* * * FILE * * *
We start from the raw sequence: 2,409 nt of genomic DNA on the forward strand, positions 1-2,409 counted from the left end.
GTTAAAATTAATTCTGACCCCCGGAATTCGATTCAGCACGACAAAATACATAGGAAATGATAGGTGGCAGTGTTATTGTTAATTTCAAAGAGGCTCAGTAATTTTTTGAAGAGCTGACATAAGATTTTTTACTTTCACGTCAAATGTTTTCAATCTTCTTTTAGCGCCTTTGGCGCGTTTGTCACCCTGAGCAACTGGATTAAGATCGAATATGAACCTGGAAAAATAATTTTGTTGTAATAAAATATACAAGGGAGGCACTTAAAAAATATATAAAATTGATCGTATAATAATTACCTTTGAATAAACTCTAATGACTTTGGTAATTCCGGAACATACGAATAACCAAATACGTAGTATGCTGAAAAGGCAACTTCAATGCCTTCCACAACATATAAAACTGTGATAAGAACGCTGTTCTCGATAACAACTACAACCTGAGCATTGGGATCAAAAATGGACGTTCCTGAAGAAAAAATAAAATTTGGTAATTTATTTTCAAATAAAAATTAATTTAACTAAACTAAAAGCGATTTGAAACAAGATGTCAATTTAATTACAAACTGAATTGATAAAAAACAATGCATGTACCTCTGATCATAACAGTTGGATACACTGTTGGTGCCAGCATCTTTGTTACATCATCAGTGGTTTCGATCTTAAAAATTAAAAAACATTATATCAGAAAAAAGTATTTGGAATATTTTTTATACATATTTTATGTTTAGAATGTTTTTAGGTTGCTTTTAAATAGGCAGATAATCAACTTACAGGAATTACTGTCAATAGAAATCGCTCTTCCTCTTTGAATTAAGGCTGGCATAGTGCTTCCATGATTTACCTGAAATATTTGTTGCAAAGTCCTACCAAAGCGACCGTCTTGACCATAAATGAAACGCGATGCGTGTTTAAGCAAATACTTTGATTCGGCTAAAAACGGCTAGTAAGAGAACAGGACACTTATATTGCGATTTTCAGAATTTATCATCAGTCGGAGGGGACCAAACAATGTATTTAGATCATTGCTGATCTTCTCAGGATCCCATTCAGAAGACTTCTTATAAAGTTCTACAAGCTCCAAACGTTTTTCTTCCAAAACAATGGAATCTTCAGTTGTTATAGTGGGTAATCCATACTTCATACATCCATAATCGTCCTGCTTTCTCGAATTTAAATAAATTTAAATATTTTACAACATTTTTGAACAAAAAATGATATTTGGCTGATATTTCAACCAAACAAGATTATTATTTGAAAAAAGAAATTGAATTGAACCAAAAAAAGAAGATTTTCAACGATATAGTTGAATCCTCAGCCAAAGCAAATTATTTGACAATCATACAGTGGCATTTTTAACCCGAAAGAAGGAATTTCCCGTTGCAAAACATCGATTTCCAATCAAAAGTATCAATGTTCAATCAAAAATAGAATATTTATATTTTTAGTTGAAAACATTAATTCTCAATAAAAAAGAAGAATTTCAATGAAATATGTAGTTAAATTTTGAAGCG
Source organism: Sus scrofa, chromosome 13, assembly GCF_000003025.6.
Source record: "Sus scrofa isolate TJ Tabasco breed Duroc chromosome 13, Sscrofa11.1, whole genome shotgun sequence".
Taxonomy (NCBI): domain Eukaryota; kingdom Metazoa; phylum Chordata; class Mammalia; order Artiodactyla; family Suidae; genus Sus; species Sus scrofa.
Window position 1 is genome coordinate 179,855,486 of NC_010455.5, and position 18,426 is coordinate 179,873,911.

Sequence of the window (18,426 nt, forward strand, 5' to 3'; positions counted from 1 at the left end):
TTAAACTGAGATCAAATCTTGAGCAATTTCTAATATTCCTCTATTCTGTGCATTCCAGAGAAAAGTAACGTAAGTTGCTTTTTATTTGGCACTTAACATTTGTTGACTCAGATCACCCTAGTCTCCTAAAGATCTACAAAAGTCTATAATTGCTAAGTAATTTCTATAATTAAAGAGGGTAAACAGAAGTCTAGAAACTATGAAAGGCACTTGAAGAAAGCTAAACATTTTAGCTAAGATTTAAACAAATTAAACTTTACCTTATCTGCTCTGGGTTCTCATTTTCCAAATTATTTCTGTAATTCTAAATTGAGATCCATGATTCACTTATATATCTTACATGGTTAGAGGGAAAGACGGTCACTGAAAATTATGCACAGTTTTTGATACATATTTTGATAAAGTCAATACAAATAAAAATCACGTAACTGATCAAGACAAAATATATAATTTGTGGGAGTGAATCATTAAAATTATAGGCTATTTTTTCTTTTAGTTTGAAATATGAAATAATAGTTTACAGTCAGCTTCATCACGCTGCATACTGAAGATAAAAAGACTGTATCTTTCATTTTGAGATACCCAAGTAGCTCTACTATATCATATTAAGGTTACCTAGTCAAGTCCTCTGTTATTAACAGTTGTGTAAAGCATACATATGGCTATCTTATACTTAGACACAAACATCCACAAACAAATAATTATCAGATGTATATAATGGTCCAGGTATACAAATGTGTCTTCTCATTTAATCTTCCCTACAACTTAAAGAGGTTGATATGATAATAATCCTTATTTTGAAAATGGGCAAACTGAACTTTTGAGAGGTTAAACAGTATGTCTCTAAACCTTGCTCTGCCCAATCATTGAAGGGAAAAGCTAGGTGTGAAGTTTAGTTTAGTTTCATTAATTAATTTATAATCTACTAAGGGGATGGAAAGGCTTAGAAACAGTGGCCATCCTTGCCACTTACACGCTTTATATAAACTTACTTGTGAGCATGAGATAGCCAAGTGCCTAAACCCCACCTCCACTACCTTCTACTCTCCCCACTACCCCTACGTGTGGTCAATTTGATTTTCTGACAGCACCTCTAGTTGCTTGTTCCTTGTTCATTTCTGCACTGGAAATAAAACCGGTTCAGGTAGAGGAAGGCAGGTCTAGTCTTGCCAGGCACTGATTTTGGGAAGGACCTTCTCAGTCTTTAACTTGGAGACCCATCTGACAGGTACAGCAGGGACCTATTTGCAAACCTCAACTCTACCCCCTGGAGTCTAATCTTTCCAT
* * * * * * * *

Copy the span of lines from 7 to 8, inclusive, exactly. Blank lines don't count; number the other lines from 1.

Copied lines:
Sequence of the window (18,426 nt, forward strand, 5' to 3'; positions counted from 1 at the left end):
TTAAACTGAGATCAAATCTTGAGCAATTTCTAATATTCCTCTATTCTGTGCATTCCAGAGAAAAGTAACGTAAGTTGCTTTTTATTTGGCACTTAACATTTGTTGACTCAGATCACCCTAGTCTCCTAAAGATCTACAAAAGTCTATAATTGCTAAGTAATTTCTATAATTAAAGAGGGTAAACAGAAGTCTAGAAACTATGAAAGGCACTTGAAGAAAGCTAAACATTTTAGCTAAGATTTAAACAAATTAAACTTTACCTTATCTGCTCTGGGTTCTCATTTTCCAAATTATTTCTGTAATTCTAAATTGAGATCCATGATTCACTTATATATCTTACATGGTTAGAGGGAAAGACGGTCACTGAAAATTATGCACAGTTTTTGATACATATTTTGATAAAGTCAATACAAATAAAAATCACGTAACTGATCAAGACAAAATATATAATTTGTGGGAGTGAATCATTAAAATTATAGGCTATTTTTTCTTTTAGTTTGAAATATGAAATAATAGTTTACAGTCAGCTTCATCACGCTGCATACTGAAGATAAAAAGACTGTATCTTTCATTTTGAGATACCCAAGTAGCTCTACTATATCATATTAAGGTTACCTAGTCAAGTCCTCTGTTATTAACAGTTGTGTAAAGCATACATATGGCTATCTTATACTTAGACACAAACATCCACAAACAAATAATTATCAGATGTATATAATGGTCCAGGTATACAAATGTGTCTTCTCATTTAATCTTCCCTACAACTTAAAGAGGTTGATATGATAATAATCCTTATTTTGAAAATGGGCAAACTGAACTTTTGAGAGGTTAAACAGTATGTCTCTAAACCTTGCTCTGCCCAATCATTGAAGGGAAAAGCTAGGTGTGAAGTTTAGTTTAGTTTCATTAATTAATTTATAATCTACTAAGGGGATGGAAAGGCTTAGAAACAGTGGCCATCCTTGCCACTTACACGCTTTATATAAACTTACTTGTGAGCATGAGATAGCCAAGTGCCTAAACCCCACCTCCACTACCTTCTACTCTCCCCACTACCCCTACGTGTGGTCAATTTGATTTTCTGACAGCACCTCTAGTTGCTTGTTCCTTGTTCATTTCTGCACTGGAAATAAAACCGGTTCAGGTAGAGGAAGGCAGGTCTAGTCTTGCCAGGCACTGATTTTGGGAAGGACCTTCTCAGTCTTTAACTTGGAGACCCATCTGACAGGTACAGCAGGGACCTATTTGCAAACCTCAACTCTACCCCCTGGAGTCTAATCTTTCCAT